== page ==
By Amy Leon and Catherine Du Baret
High quality, online and distance education materials, building on a huge legacy of groundbreaking distance education. This is what Learning Designers and editors, working alongside academic colleagues, at the Open University shape and hone during the creation of new modules.
The Open University (OU) creates around 150 new modules each year, to sit alongside over 350 represented modules offered to students. The Learning Designer and Digital Development Editor roles are pivotal to the development and production of new modules and are involved right from the start, working alongside authors and faculty colleagues, to support and advise on plans. Other specialists, such as video and audio producers, interactive developers and graphic developers, are brought in at various points in the development, as and when they are needed. If you’re not familiar with Learner and Discovery Services (LDS) at the OU, LDS teams work closely with colleagues across the University to design, produce and deliver online and printed learning materials for students. This is a collaborative arrangement which engages our dedicated Learning Design, Learning Innovation, Development and Production, and Commissioning teams.
Learning Designer role
For the Learning Designer (LD), establishing a good relationship with key stakeholders in the module is the first interaction. The Learning Designer will run a series of learning design workshops to help the team establish key parameters for the module, for example, what’s the context of the module, who will study it and what do those students need to get out of it?
They reflect with teams about the learning journey and support the author’s thinking about how they make design decisions. From these meetings the Learning Designer puts together the Learning Design Action Plan which sets out key design decisions for the module. Towards the end of the draft process the Learning Designer will map student workload to highlight issues with consistency.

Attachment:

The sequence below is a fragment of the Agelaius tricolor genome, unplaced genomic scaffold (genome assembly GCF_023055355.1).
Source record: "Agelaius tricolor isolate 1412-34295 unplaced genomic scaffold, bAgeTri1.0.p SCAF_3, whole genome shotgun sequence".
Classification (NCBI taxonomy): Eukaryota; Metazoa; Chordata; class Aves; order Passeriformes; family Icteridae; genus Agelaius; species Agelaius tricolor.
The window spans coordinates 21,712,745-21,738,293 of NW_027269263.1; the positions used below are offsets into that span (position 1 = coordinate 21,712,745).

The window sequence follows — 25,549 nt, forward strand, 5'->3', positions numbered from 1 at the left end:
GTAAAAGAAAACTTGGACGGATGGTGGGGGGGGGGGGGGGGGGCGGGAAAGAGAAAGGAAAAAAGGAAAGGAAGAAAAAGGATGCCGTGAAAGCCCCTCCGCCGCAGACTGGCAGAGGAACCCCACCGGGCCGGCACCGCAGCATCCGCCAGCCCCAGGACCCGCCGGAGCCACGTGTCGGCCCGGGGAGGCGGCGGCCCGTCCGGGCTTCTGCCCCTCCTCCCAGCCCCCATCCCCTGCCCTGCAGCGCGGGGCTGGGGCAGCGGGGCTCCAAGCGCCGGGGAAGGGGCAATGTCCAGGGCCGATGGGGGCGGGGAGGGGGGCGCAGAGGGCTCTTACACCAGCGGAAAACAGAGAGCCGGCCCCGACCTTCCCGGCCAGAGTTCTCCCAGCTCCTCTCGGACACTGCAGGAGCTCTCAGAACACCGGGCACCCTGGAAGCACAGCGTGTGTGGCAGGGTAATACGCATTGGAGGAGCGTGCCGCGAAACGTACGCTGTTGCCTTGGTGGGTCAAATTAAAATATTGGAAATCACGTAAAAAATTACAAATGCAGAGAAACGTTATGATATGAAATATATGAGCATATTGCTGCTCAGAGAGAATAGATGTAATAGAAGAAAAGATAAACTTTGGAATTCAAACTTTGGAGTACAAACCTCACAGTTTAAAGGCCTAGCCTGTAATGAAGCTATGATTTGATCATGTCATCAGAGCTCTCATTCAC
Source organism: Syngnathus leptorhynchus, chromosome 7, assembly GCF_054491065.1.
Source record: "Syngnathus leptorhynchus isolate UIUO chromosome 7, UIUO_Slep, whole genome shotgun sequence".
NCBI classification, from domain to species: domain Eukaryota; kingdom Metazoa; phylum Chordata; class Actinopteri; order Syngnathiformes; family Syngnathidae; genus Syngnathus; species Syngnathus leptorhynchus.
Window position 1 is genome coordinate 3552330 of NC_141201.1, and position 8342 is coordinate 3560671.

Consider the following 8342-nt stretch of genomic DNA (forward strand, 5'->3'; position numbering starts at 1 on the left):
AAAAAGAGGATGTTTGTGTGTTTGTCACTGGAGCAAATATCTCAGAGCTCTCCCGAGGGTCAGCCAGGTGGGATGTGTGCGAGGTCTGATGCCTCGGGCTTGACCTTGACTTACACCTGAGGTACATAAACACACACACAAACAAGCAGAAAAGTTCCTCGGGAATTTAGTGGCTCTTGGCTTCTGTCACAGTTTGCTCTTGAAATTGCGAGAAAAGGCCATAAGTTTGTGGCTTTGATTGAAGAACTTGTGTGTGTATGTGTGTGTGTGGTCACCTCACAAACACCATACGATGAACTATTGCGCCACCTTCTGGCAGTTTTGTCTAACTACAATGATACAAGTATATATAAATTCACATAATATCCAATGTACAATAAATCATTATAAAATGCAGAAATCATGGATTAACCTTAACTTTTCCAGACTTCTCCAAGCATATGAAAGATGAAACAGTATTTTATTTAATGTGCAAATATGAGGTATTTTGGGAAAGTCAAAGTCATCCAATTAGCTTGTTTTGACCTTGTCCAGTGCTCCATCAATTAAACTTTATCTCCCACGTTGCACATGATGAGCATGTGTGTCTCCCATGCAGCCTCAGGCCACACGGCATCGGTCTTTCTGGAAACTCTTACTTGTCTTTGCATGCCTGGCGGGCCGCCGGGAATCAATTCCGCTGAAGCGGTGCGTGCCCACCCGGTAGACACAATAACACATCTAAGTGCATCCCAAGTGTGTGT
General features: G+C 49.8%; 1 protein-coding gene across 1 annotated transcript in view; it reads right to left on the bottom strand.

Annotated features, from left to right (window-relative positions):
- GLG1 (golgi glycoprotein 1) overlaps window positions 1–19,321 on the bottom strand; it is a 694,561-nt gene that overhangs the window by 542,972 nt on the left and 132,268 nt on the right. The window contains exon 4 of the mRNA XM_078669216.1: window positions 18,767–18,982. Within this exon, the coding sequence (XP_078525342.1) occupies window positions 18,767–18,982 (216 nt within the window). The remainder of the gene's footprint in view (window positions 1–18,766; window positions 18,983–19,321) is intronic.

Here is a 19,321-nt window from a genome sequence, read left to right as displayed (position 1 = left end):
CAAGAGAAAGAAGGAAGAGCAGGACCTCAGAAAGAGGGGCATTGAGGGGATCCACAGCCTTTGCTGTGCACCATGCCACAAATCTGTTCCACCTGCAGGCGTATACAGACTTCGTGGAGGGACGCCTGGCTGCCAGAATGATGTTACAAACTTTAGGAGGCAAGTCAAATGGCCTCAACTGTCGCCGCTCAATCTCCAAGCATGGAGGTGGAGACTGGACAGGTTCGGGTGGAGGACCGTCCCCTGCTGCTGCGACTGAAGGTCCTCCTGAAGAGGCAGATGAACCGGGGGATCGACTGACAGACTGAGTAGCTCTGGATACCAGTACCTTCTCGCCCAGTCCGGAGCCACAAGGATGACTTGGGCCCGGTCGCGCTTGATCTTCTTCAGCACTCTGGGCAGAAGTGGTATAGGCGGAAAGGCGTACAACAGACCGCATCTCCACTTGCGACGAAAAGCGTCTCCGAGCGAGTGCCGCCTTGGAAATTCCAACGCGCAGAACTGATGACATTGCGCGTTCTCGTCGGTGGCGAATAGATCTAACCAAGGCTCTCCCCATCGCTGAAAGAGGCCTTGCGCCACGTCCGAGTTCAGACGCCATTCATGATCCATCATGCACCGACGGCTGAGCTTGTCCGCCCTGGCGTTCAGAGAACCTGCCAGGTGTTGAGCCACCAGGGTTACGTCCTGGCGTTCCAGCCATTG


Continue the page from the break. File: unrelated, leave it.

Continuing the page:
Digital Development Editor role in early involvement
The Digital Development Editor (DDE) attends learning design and drafting meetings with the module team, adding input where possible and answering questions arising. At drafting stage, the Digital Development Editor reviews drafts against the ICEBERG principles (Van Ameijde, Weller and Cross, 2016) and feeds back to the module team. A key tool in this review process is the Drafting Cover Sheet which provides prompts for the Digital Development Editor to comment on the learning outcomes, assessments, workload, word count and Equity, Diversity and Inclusion (EDI). Introducing this coversheet was a key step in creating consistency across modules in production – this is particularly important due to the scale at which the Open University operates!
Learning Designer and Digital Development Editor touchpoints
It’s critical that the Learning Designer and Digital Development Editor work together at the early stages of a module. There are four core touchpoints:
- Learning Design workshop
- Learning Design Action Plan review meeting
- Drafting stage
- Handover to production, using the LD DDE signposting planning tool
In addition, informal meetings are strongly encouraged, initially to agree ways of working, and subsequently regular check-ins to ensure consistency of approach. A purpose made signposting tool establishes touchpoints between the two roles during the project, acts as a summary of the discussion, and centralises links to other mutually important documents such as the Learning Design Plan.